Facebook has introduced a ‘scary’ new setting – here’s how to opt out

The internet can be a pretty scary place, you may think it’s only your selected friends and family who can see the information and news you post on Facebook, but a whole host of other people you never even knew about may be able to view it as well. Whilst Facebook has allowed users to up their security options, there are still concerns about the privacy and safety of Facebook users. However, this time round it’s not Facebook hackers that are getting our information, it’s Facebook themselves. It was only by chance that one man noticed a default setting that could be putting users privacy at risk, but now we know about it, we can help you protect yourselves against it.

Currently, when you browse Facebook, data is collected from you dependent on what your likes and interests are and what you click on, on the site. I’m sure this isn’t news to most people who regularly receive suggestions from Facebook about who they may know or what pages they may like. However, there is now another way for them to track your activity.


Facebook are now able to track your internet activity- even if you don’t have a Facebook account- through other online adverts you click on. They will then use this information and target you with further advertisements and suggestions. If the thought of someone watching your every move makes you feel a little uneasy, here is how you can defend yourself.

It was professor of media design, David Carroll, who noticed that Facebook had defaulted him back into ad tracking and targeting.

He was then able to share this tip with us, on how to remove the defaulting.


The professor warned people to check their privacy settings because Facebook may have opted you back in without your consent.’ Facebook denied the claims and tweeted back: ‘We didn’t change our settings’.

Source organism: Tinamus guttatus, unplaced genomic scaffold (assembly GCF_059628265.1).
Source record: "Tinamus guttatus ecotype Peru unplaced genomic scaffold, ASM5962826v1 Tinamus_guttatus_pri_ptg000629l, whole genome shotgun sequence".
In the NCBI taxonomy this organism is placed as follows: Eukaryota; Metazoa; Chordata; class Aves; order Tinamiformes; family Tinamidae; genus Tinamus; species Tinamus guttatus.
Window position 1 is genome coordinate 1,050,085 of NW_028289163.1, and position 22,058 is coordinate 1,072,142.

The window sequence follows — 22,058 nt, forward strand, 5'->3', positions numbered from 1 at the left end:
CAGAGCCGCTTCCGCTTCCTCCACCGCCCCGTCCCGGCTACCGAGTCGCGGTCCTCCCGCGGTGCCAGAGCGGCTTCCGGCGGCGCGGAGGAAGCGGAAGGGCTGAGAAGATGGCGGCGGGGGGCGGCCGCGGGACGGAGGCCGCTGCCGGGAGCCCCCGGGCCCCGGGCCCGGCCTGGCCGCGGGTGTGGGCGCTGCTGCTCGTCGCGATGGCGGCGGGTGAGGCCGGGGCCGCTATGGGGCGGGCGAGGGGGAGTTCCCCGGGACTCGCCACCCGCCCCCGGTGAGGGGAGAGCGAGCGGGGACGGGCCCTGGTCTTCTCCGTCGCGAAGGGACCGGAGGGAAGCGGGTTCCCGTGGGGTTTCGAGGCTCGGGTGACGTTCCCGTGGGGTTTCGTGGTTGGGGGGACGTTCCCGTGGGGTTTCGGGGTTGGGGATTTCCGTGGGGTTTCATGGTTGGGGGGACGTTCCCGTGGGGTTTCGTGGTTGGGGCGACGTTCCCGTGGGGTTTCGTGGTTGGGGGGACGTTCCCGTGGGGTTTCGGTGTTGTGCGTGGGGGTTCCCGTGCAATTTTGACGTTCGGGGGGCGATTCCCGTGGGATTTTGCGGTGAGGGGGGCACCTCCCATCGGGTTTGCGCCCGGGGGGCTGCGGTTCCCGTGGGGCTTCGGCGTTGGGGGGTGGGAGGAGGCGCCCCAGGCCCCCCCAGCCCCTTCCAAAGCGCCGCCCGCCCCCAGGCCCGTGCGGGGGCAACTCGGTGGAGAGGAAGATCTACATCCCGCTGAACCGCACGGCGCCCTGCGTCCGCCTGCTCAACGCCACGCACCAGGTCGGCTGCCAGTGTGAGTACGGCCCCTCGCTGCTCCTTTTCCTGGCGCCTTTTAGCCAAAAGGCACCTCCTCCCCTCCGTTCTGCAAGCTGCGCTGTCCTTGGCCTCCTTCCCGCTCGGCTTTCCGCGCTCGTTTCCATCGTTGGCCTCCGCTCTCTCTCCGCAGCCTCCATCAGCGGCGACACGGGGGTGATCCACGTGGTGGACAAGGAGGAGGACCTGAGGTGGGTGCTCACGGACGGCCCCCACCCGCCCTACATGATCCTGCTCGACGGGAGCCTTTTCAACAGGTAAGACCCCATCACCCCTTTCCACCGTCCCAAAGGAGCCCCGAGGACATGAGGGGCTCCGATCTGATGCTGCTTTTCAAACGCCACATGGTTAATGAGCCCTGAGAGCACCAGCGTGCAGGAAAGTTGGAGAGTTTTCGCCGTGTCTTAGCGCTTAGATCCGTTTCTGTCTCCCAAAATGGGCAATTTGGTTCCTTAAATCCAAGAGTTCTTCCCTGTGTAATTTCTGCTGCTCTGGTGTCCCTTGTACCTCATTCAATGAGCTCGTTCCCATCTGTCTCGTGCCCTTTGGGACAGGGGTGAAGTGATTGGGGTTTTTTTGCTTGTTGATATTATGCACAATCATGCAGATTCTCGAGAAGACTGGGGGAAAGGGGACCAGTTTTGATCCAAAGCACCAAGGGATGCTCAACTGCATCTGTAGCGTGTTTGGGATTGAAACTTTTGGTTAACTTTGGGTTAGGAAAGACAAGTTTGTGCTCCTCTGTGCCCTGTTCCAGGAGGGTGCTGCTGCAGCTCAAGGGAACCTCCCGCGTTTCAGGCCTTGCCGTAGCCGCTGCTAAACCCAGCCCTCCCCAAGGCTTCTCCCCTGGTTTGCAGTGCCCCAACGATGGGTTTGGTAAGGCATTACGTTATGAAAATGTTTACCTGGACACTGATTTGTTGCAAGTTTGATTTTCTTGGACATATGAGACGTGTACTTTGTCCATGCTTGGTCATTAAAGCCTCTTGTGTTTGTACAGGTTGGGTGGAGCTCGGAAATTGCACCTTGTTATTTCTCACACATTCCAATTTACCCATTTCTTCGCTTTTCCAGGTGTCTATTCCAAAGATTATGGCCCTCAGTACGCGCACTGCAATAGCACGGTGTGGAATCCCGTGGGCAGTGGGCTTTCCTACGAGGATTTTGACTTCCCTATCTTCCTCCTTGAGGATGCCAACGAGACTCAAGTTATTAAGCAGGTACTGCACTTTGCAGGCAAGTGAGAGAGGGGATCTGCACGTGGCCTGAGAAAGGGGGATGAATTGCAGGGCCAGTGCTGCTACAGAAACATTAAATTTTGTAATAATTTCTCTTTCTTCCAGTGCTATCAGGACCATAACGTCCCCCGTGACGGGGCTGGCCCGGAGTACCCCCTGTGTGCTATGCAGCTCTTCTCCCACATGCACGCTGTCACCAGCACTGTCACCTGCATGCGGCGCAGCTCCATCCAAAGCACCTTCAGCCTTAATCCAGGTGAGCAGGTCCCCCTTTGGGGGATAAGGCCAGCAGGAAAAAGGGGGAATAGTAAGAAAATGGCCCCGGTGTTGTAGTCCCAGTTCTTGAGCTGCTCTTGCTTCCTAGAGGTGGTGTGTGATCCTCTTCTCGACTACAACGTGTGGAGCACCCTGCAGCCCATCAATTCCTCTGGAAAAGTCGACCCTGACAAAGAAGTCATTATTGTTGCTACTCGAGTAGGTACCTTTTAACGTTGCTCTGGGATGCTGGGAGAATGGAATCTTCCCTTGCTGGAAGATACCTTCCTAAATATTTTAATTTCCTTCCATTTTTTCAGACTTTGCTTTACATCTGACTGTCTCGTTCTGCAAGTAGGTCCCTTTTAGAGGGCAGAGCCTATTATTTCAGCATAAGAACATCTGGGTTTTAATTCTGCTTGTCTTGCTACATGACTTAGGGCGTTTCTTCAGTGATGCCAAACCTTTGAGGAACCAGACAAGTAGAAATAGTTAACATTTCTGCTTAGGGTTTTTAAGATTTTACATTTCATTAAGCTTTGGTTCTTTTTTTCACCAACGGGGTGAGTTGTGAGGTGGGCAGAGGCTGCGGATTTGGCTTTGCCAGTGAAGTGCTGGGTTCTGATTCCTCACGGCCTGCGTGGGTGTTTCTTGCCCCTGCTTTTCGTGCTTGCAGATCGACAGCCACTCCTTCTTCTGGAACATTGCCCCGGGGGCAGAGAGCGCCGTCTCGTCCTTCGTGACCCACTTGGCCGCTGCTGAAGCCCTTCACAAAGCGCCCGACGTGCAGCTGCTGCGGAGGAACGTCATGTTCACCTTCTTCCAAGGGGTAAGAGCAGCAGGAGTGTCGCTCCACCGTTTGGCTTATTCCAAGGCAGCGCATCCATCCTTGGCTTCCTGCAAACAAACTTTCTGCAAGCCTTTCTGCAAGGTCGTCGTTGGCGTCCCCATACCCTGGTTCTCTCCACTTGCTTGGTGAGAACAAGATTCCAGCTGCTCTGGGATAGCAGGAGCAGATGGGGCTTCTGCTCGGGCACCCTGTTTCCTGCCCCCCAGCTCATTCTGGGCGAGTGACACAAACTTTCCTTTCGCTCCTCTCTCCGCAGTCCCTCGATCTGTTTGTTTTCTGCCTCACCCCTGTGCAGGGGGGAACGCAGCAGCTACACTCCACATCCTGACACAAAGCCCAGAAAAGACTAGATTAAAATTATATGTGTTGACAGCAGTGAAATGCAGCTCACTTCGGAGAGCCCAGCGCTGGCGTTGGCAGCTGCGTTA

We think it’s better to be safe than sorry!



Add a Comment

Your email address will not be published. Required fields are marked *

000-017   000-080   000-089   000-104   000-105   000-106   070-461   100-101   100-105  , 100-105  , 101   101-400   102-400   1V0-601   1Y0-201   1Z0-051   1Z0-060   1Z0-061   1Z0-144   1z0-434   1Z0-803   1Z0-804   1z0-808   200-101   200-120   200-125  , 200-125  , 200-310   200-355   210-060   210-065   210-260   220-801   220-802   220-901   220-902   2V0-620   2V0-621   2V0-621D   300-070   300-075   300-101   300-115   300-135   3002   300-206   300-208   300-209   300-320   350-001   350-018   350-029   350-030   350-050   350-060   350-080   352-001   400-051   400-101   400-201   500-260   640-692   640-911   640-916   642-732   642-999   700-501   70-177   70-178   70-243   70-246   70-270   70-346   70-347   70-410   70-411   70-412   70-413   70-417   70-461   70-462   70-463   70-480   70-483   70-486   70-487   70-488   70-532   70-533   70-534   70-980   74-678   810-403   9A0-385   9L0-012   9L0-066   ADM-201   AWS-SYSOPS   C_TFIN52_66   c2010-652   c2010-657   CAP   CAS-002   CCA-500   CISM   CISSP   CRISC   EX200   EX300   HP0-S42   ICBB   ICGB   ITILFND   JK0-022   JN0-102   JN0-360   LX0-103   LX0-104   M70-101   MB2-704   MB2-707   MB5-705   MB6-703   N10-006   NS0-157   NSE4   OG0-091   OG0-093   PEGACPBA71V1   PMP   PR000041   SSCP   SY0-401   VCP550   9L0-066   350-060   CRISC   1z0-808   HP0-S42   9L0-066   PEGACPBA71V1   640-911   9L0-012   070-461   CAP